Greetings, readers! We’re kicking off the TURN postseason with a series of posts by Todd Braisted covering a number of heavily-requested topics related to the Battle of Setauket. Today’s post covers the British — or rather, not-so-British — military presence in Setauket in 1776 and 1777, and includes a primer on the distinctions between American-born “Provincials” and British regulars. Contrary to what we’ve seen on screen, Setauket was not awash in a sea of redcoats in the months leading up to the Battle of Setauket in August 1777. In fact, there were likely no redcoats stationed there at all… -RS
The first season of TURN has brought the central Long Island town of Setauket to life, showing us residents of one political persuasion or another living amongst a garrison of British soldiers. In TURN, the townspeople, though technically British colonists, are not thought of as “British,” and the scarlet-clad soldiers shown interacting with the residents certainly wouldn’t be considered American. But how does the Hollywood setup compare to what actually happened? In this piece, we will examine the actual troops that were in town during the time the show has covered in its first season, from December 1776 to August 1777. The historic reality may surprise you…
For the bulk of this time period, the main British and Hessian forces were located around New Brunswick, New Jersey under Sir William Howe, or in New York City and its immediate environs. Located nearly 60 miles from lower Manhattan, the Setauket garrison was quite isolated from other British posts, the bulk of which were in Brooklyn or Queens. The job of the troops stationed there was simply one of defense and the protection of the countryside from rebel incursions from Connecticut. The British therefore saw little need to waste valuable European troops in Setauket. Instead, they used loyal American forces.
Throughout the 18th century, the British had authorized their colonies to raise their own regiments to augment the relatively limited number of British Regulars available to fight the French and/or Indians during the different wars then raging (known collectively as the Colonial Wars). During the French and Indian War of 1756-1763, these Provincial Forces, or “Provincials,” consisted of tens of thousands of Americans who provided valuable service in successfully driving the French out of North America.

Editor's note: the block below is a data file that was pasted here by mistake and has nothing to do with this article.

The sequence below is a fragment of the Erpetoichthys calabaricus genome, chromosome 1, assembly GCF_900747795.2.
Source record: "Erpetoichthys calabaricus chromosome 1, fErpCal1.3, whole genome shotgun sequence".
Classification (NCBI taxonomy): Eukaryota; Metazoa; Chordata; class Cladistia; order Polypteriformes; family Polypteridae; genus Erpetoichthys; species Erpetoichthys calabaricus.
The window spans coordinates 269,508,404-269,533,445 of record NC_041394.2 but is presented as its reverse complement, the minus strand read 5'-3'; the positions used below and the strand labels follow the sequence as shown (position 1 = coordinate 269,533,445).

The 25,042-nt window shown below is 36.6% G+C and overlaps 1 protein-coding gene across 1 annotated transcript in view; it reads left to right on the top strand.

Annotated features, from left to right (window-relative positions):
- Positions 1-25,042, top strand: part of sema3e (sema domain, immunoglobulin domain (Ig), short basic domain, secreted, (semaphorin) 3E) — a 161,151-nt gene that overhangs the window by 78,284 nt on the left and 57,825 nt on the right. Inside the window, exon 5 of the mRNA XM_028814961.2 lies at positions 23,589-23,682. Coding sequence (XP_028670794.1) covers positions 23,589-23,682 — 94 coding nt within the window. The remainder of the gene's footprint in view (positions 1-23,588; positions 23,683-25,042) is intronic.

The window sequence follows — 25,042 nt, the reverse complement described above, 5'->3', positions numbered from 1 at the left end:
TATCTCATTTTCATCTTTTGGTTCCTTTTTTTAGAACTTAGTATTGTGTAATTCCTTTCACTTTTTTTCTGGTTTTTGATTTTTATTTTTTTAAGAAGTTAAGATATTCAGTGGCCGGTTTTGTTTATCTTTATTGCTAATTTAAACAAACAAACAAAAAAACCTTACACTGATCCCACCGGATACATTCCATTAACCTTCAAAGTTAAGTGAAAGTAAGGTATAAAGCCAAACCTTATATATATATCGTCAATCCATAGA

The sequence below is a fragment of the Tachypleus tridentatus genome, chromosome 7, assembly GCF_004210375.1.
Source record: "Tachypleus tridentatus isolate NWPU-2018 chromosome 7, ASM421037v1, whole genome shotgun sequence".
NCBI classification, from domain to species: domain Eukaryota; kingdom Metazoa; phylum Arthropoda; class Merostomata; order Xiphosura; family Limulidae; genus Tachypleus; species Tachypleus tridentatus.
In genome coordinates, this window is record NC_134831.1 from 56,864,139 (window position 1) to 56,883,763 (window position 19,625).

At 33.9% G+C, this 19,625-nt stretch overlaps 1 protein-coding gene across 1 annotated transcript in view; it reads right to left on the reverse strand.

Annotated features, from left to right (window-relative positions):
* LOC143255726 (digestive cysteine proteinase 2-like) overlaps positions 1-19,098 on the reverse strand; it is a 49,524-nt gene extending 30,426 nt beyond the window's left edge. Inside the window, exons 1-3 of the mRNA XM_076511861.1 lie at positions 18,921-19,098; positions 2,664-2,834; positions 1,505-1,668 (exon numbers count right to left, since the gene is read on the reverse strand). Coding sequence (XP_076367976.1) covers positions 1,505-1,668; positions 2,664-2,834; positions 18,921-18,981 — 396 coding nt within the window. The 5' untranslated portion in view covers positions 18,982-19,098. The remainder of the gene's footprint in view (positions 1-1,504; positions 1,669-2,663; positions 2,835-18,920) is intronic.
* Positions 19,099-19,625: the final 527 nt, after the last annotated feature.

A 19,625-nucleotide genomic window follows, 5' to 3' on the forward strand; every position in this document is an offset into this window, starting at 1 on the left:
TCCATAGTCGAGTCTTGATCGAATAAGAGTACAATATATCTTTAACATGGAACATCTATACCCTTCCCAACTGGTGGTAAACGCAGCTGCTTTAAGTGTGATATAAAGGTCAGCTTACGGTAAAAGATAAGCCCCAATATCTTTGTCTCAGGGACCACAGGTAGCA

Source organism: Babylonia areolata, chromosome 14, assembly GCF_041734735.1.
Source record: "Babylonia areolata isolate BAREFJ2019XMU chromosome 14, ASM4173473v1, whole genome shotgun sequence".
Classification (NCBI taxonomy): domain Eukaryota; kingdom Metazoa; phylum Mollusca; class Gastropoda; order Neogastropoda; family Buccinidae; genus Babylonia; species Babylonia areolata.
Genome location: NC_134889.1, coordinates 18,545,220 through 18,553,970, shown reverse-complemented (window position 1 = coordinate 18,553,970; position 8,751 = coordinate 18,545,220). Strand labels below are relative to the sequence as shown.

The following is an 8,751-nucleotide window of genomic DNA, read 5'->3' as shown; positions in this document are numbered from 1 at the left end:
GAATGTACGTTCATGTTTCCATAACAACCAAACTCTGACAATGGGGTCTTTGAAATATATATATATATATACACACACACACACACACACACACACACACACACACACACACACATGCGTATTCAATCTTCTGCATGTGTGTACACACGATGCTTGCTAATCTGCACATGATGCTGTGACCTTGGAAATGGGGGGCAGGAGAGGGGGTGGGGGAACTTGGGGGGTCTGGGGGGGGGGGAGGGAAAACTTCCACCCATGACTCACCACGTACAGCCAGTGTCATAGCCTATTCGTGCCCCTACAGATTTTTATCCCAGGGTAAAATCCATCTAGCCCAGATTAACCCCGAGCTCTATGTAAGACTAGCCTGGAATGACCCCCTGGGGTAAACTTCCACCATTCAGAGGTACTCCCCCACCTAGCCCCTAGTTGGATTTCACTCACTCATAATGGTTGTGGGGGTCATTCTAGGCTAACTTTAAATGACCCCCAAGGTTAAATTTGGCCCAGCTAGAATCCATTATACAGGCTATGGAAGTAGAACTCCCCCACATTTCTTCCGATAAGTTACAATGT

At the outbreak of war in America in 1775, the British saw no reason not to repeat the process: Let the “good” Americans help subdue the “bad” Americans. But the process for doing this in the American Revolution would be far more complicated than during the previous wars. Previously, colonial legislatures, flush with subsidies from Parliament, had raised regiments on a colony by colony basis to serve against the French – but there was no such infrastructure to do that in 1776. The British, therefore, needed to rely on influential individuals to raise troops both where the British held sway and more commonly, clandestinely behind the lines. One such individual, as we have seen on TURN, was Robert Rogers, whose Queen’s Rangers became one of the first Provincial regiments raised in the New York City area. In September 1776 though, the wheels would be in motion to raise troops specifically on Long Island. Lots of them.
By 1776, Oliver DeLancey had been a prominent New York politician for decades. Through his political and family connections, he was a man involved in all aspects of the colony’s governance. He had seen service in the French and Indian War and was considered by the British as both influential and reliable, having a son then serving as a captain in the British 17th Light Dragoons. On 5 September 1776, the senior DeLancey was authorized to raise a brigade of three battalions for service “Solely for the defence of [Long] Island and to reestablish Order, and Government within the Same, to Apprehend or drive all Concealed Rebels from among his Majesties well Affected Subjects & other essential Purposes…”